The important thing to realize, however, is that all website strategy decisions are value-based comparisons. Which provides more value, option A or option B? If you can answer this question with confidence, your choice should be obvious every time.

Don’t Attack Your Critics; Empower Your Advocates

“If you have no critics you’ll likely have no success.”
– Malcolm X

It’s a fact of life. The more successful your website, the more likely it is to receive criticism. As Malcolm X points out, this can almost be regarded as a good thing. After all, nobody would feel the need to criticize unless your site had some measure of importance. Still, critics often represent a vocal minority that can do serious damage to your website’s reputation. It’s important, then, to know how to deal with them.

Don’t Attack Your Critics

Awhile back, I wrote an article on DailyBlogTips.com about how to deal with flamers and trolls. I talked about remaining calm, accepting valid criticism, avoiding censorship, and never stooping to their level. The common theme among these points is to never attack your critics.

Why? Because, no matter how much damage a critic does to your online reputation, counterattacking will only do more. Consider the following two scenarios:

  1. You attack your critics. Your critics comes right back at you twice as strongly as before. You attack them again. They attack you again. Before you know it, you’re locked into a cycle of negative reciprocity from which there is no escape. After the flame war has passed, your online reputation is little more than a shriveled shadow of its former self.
  2. You attack your critics. Your attack actually manages to stifle their negativity. Because of your approach, however, you are left looking sensitive, juvenile, and/or insecure in the eyes of your audience.

Either outcome results in further damage to your reputation. It’s a lose/lose situation.

Empower Your Advocates

Of course, your audience includes more than just critics. You probably have more than a few advocates as well. These loyal fans will defend your site on its merits and attack critics on your behalf, often without notice or reward.

The only problem with advocates is that they are often the silent majority to the critics’ vocal minority. Advocates are pleased with your site. As such, they rarely feel the need to speak up. It’s just a fact of human nature that dissatisfaction elicits a more outspoken response than satisfaction.

The trick to online reputation management, then, is to engage and empower your advocates. Get them to speak out, either by singing your site’s praises, denouncing its detractors, or both. Don’t force it, of course; you’ll only be seen as less genuine by soliciting positive reviews. By inviting advocates to weigh in on the discussion, however, you can turn the reputation battle in your favor. Here are some ways you can “rally the troops.”

  • Converse Outside Your Site – Your advocates are talking about your site elsewhere on the internet. Seek out these hot spots of positivity and add to the conversation.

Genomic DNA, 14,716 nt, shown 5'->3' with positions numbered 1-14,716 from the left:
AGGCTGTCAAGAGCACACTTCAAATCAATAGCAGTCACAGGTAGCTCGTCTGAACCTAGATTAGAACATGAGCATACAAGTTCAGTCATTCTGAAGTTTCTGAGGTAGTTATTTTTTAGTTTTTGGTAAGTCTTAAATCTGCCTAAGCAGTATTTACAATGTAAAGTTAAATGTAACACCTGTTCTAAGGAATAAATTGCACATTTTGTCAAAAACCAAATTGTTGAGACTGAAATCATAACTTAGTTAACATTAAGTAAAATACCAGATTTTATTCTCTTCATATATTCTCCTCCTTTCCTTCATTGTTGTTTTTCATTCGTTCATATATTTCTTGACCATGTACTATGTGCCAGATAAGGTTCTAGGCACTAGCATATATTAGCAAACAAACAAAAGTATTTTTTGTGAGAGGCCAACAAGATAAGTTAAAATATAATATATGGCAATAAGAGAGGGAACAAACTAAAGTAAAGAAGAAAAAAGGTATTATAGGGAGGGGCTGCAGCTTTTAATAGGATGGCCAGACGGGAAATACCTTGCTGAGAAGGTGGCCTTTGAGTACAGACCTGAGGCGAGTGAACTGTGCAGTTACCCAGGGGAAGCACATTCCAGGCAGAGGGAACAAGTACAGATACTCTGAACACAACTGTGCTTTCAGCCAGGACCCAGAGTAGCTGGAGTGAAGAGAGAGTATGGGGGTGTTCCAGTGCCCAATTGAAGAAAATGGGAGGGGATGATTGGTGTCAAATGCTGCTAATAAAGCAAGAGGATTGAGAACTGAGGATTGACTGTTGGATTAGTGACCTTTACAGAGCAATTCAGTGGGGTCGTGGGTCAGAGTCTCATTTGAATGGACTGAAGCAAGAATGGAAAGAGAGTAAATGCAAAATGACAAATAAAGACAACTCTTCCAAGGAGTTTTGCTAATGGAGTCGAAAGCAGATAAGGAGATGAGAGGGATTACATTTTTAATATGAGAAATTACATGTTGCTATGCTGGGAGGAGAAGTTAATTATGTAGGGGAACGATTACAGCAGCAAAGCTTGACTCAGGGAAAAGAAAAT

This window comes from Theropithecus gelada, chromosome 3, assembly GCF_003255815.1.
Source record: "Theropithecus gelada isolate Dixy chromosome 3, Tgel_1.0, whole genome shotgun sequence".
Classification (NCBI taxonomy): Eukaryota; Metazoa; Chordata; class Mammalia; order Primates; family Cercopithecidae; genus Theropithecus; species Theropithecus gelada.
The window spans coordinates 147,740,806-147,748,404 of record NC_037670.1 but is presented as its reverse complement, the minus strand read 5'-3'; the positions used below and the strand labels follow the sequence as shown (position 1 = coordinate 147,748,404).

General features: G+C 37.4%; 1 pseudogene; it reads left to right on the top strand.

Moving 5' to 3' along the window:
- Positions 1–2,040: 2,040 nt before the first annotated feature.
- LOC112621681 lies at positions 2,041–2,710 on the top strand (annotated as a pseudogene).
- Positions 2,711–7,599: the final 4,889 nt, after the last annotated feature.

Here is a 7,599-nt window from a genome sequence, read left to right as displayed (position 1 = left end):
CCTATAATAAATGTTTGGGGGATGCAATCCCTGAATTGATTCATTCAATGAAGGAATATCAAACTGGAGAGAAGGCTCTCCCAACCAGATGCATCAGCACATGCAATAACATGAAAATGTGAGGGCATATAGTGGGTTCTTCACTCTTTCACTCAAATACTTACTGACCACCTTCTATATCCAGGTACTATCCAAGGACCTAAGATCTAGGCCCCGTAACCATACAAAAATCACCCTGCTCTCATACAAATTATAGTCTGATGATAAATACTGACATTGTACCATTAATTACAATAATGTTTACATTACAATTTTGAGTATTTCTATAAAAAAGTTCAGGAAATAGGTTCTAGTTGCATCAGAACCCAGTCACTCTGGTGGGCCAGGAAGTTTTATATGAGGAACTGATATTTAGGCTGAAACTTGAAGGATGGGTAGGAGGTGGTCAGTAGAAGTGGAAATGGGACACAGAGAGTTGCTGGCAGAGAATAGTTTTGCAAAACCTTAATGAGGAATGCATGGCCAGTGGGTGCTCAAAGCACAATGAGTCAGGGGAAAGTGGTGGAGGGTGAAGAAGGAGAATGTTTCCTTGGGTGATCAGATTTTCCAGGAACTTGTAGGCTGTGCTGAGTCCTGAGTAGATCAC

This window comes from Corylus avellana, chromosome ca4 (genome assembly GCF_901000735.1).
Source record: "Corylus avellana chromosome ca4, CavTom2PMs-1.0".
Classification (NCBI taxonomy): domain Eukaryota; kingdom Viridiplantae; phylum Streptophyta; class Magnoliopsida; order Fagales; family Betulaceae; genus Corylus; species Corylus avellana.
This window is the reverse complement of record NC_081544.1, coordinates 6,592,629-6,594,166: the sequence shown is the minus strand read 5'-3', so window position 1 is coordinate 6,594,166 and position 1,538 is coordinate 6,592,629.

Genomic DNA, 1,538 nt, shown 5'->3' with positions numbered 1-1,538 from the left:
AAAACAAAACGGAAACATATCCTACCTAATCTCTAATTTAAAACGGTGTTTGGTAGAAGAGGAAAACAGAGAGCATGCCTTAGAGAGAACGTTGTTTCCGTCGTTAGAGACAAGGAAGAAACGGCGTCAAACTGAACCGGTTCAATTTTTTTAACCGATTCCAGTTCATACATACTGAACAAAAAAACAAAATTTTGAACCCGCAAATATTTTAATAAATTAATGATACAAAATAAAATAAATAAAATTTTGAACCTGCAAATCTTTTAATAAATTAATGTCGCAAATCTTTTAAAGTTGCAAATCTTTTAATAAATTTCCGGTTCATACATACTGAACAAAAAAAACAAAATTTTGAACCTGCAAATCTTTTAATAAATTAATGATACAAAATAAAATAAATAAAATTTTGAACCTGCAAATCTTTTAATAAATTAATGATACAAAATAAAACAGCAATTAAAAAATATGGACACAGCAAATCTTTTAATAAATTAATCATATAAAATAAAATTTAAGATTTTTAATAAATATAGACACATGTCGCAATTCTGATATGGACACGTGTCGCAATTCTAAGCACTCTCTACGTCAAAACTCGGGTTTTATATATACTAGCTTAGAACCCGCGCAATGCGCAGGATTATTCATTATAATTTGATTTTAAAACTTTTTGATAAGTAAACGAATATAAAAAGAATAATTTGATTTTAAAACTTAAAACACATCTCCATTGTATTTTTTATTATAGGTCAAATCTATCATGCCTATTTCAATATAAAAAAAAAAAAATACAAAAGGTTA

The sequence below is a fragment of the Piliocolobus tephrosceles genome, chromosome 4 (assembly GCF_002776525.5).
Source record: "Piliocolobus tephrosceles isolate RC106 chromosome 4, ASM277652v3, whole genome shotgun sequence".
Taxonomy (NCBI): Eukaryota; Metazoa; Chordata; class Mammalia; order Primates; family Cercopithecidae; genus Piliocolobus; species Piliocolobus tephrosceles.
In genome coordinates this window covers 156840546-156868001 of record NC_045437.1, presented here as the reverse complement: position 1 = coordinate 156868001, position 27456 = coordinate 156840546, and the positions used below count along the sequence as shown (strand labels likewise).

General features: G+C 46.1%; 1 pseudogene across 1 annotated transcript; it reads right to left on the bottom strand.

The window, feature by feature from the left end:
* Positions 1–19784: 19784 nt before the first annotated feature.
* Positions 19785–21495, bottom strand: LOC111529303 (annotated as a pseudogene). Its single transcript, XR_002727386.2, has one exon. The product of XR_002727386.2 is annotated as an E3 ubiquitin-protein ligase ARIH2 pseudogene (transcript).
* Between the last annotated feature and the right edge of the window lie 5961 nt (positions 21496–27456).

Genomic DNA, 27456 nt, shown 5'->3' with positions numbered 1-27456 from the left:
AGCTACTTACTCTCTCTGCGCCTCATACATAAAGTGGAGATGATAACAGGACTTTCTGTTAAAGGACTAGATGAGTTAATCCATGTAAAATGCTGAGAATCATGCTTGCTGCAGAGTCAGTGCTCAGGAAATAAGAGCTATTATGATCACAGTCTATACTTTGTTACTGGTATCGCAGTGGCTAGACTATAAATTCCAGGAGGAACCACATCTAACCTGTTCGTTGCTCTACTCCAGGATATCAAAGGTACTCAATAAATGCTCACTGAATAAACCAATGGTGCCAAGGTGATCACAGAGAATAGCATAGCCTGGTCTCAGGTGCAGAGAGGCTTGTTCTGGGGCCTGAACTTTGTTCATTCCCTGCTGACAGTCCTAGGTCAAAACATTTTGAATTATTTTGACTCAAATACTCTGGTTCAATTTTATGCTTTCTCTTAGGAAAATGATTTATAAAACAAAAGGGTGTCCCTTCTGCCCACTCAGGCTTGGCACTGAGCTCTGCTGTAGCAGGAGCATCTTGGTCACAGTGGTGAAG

• Facilitate Sharing – Add social media sharing utilities (e.g., Digg, StumbleUpon, del.icio.us, etc.) to your website so advocates can attract like-minded friends.
  • Feature Testimonials – Solicit testimonials and success stories from advocates, then feature them prominently on your website.
  • Get Social – Give your website a face by creating profiles on Facebook, MySpace, and similar websites and befriending your advocates.
  • Send Thank You Emails – Advocates often praise your site without expecting to be rewarded. By letting them know that their positive feedback was noticed and appreciated, you encourage them to repeat it.
  • Sponsor Competitions – Offer a prize for a competition related to your website (e.g., best fan video).

What do you think? How else can website owners encourage and empower their advocates?

7 Essential Tips for Corporate Blogging

According to JupiterResearch (via Search Engine Watch), 34% of large companies and 15% of Fortune 500 companies blog. That’s quite a bandwagon. Before you jump on board, though, you should know what you’re getting into. Here are seven essential tips to keep in mind as your company enters the corporate blogging arena.

  1. Don’t be afraid. If a blog can benefit your company, you’ll do more harm by never trying than you will by messing up. The technology won’t stop gaining acceptance just because you don’t have the familiarity or willingness to use it. The important thing is to get out there. If you do mess up, learn from your mistakes and keep going.
  2. Establish goals. Just as bad as starting a corporate blog for the wrong reasons is starting one without clear goals. Do you want to have a voice in your industry? Develop your brand? Enhance your public relations efforts? Your blog should have a clear purpose that coincides with your company’s values.
  3. Don’t market; converse. To be successful, a corporate blog must be a conversational tool, not a propaganda engine. This means ditching the advertising and press releases in favor of engaging content. Imagine walking into a car dealership. Who would you rather talk to, an amicable salesman with a genuine interest in your wants and needs, or a pushy salesman whose only interest is selling you the biggest, most expensive car on the lot? Who would you recommend to your friends when they go car shopping?
  4. Provide value. Nobody will engage or subscribe to a blog that doesn’t provide valuable content. Know your readers. What are their interests? How do those interests relate to your products and services? What do they want to know about your company? Determine the topics that will offer the greatest value and structure your blog around them.